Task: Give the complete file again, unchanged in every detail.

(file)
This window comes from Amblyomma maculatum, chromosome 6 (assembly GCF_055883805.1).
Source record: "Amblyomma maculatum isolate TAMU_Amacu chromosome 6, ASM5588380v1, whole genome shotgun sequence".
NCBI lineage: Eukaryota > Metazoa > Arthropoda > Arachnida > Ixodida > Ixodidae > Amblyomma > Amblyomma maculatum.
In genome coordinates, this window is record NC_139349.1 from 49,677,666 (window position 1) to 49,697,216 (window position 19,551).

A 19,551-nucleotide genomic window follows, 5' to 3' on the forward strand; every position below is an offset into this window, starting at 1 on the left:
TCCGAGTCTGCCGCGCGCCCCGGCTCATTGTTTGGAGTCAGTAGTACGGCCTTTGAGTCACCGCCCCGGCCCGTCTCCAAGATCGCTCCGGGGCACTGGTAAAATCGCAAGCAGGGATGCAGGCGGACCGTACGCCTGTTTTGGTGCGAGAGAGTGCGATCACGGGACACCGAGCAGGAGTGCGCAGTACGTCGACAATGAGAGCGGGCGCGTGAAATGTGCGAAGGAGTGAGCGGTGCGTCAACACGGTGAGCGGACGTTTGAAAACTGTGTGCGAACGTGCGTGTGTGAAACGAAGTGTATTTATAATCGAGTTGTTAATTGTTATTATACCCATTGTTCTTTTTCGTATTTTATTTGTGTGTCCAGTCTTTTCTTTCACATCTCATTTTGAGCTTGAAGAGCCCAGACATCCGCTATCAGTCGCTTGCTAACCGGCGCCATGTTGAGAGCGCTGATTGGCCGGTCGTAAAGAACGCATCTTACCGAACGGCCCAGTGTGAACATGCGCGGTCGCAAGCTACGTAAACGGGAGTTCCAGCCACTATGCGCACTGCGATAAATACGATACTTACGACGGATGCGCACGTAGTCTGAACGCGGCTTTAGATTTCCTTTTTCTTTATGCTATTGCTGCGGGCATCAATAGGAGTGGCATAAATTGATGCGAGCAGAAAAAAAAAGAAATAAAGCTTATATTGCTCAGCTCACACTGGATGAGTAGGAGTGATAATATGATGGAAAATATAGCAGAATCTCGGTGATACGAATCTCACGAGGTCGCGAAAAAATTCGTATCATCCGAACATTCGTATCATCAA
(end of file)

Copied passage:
This window comes from Amblyomma maculatum, chromosome 6 (assembly GCF_055883805.1).
Source record: "Amblyomma maculatum isolate TAMU_Amacu chromosome 6, ASM5588380v1, whole genome shotgun sequence".
NCBI lineage: Eukaryota > Metazoa > Arthropoda > Arachnida > Ixodida > Ixodidae > Amblyomma > Amblyomma maculatum.
In genome coordinates, this window is record NC_139349.1 from 49,677,666 (window position 1) to 49,697,216 (window position 19,551).

A 19,551-nucleotide genomic window follows, 5' to 3' on the forward strand; every position below is an offset into this window, starting at 1 on the left:
TCCGAGTCTGCCGCGCGCCCCGGCTCATTGTTTGGAGTCAGTAGTACGGCCTTTGAGTCACCGCCCCGGCCCGTCTCCAAGATCGCTCCGGGGCACTGGTAAAATCGCAAGCAGGGATGCAGGCGGACCGTACGCCTGTTTTGGTGCGAGAGAGTGCGATCACGGGACACCGAGCAGGAGTGCGCAGTACGTCGACAATGAGAGCGGGCGCGTGAAATGTGCGAAGGAGTGAGCGGTGCGTCAACACGGTGAGCGGACGTTTGAAAACTGTGTGCGAACGTGCGTGTGTGAAACGAAGTGTATTTATAATCGAGTTGTTAATTGTTATTATACCCATTGTTCTTTTTCGTATTTTATTTGTGTGTCCAGTCTTTTCTTTCACATCTCATTTTGAGCTTGAAGAGCCCAGACATCCGCTATCAGTCGCTTGCTAACCGGCGCCATGTTGAGAGCGCTGATTGGCCGGTCGTAAAGAACGCATCTTACCGAACGGCCCAGTGTGAACATGCGCGGTCGCAAGCTACGTAAACGGGAGTTCCAGCCACTATGCGCACTGCGATAAATACGATACTTACGACGGATGCGCACGTAGTCTGAACGCGGCTTTAGATTTCCTTTTTCTTTATGCTATTGCTGCGGGCATCAATAGGAGTGGCATAAATTGATGCGAGCAGAAAAAAAAAGAAATAAAGCTTATATTGCTCAGCTCACACTGGATGAGTAGGAGTGATAATATGATGGAAAATATAGCAGAATCTCGGTGATACGAATCTCACGAGGTCGCGAAAAAATTCGTATCATCCGAACATTCGTATCATCAA